Key Largo is home to the only barrier coral reef in North America, making it the perfect spot to check out marine life. Divers frequently report seeing everything from snappers and grunts to parrotfish and goatfish, along with just about everything in between. There are plenty of places to see reefs, fish, and even sunken boats year-round.
All of the Florida Keys are considered a protected marine sanctuary, which helps to explain the abundance of fish and other marine life. The area is one of the largest of its kind in the world, allowing diverse species of fish to flourish in the absence of spearfishing and line fishing. This makes for fantastic diving and other water activities, helping to draw in tourists from across the globe.
John Pennekamp Coral Reef State Park
While this park does also contain plenty of stunning tropical vegetation on-shore, it’s the coral reefs from which its name is derived that draw in the majority of tourists. This type of diverse marine ecosystem is becoming increasingly rare, due largely to the fact that coral reefs are quite susceptible to ecosystem alterations. Any diver who has seen the reefs first-hand will gain an understanding of why it is so important that they remain protected, not just for their timeless beauty but also for the valuable role that they play in marine ecosystems.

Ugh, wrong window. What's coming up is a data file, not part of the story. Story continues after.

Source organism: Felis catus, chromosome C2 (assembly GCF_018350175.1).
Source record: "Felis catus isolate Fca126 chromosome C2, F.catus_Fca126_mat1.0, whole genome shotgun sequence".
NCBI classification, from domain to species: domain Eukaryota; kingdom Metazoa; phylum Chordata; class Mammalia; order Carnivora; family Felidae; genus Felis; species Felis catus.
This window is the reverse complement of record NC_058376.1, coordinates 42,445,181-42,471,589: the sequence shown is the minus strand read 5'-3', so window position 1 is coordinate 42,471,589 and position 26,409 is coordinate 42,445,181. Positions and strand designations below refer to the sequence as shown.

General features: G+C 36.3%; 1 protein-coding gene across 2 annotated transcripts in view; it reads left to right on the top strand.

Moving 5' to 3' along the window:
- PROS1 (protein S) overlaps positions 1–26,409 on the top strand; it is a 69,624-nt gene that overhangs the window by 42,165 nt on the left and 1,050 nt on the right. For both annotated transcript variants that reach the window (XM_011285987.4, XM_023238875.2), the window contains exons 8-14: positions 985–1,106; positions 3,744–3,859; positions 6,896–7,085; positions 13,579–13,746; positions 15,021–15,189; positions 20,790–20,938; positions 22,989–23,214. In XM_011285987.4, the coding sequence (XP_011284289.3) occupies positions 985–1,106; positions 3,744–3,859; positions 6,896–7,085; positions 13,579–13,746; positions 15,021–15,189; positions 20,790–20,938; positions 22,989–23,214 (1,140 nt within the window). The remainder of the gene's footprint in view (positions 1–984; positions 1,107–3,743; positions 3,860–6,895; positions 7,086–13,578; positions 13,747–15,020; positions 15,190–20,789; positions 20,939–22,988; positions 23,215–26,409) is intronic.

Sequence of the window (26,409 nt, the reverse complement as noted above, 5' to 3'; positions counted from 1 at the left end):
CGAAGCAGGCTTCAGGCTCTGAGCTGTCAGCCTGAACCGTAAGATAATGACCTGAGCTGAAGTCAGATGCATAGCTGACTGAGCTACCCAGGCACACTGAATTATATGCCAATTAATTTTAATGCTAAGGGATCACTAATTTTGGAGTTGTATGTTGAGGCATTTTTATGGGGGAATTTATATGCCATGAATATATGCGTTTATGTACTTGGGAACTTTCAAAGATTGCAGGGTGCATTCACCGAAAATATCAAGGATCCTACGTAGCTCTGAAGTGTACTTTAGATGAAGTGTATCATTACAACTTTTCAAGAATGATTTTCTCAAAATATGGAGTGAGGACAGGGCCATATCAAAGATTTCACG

Christ of the Abyss
This underwater landmark was placed off Key Largo in 1965. It lies beneath 25 feet of water in the John Pennekamp Coral Reef State Park and boasts a combined weight of more than 20,000 pounds. No Key Largo diving trip would be complete without a visit to see the famous Christ of the Abyss.
Plenty of Dive Options
A wide array of diving tours are available, offering both novice and seasoned scuba divers plenty of options. The majority of these tours consist of shallow reef diving in 25 to 50 feet of water, giving divers plenty of bottom time to check out the sights and commune with marine life. Deeper dives and longer diving adventures are also available to check out everything from wrecked boats to deeper reefs.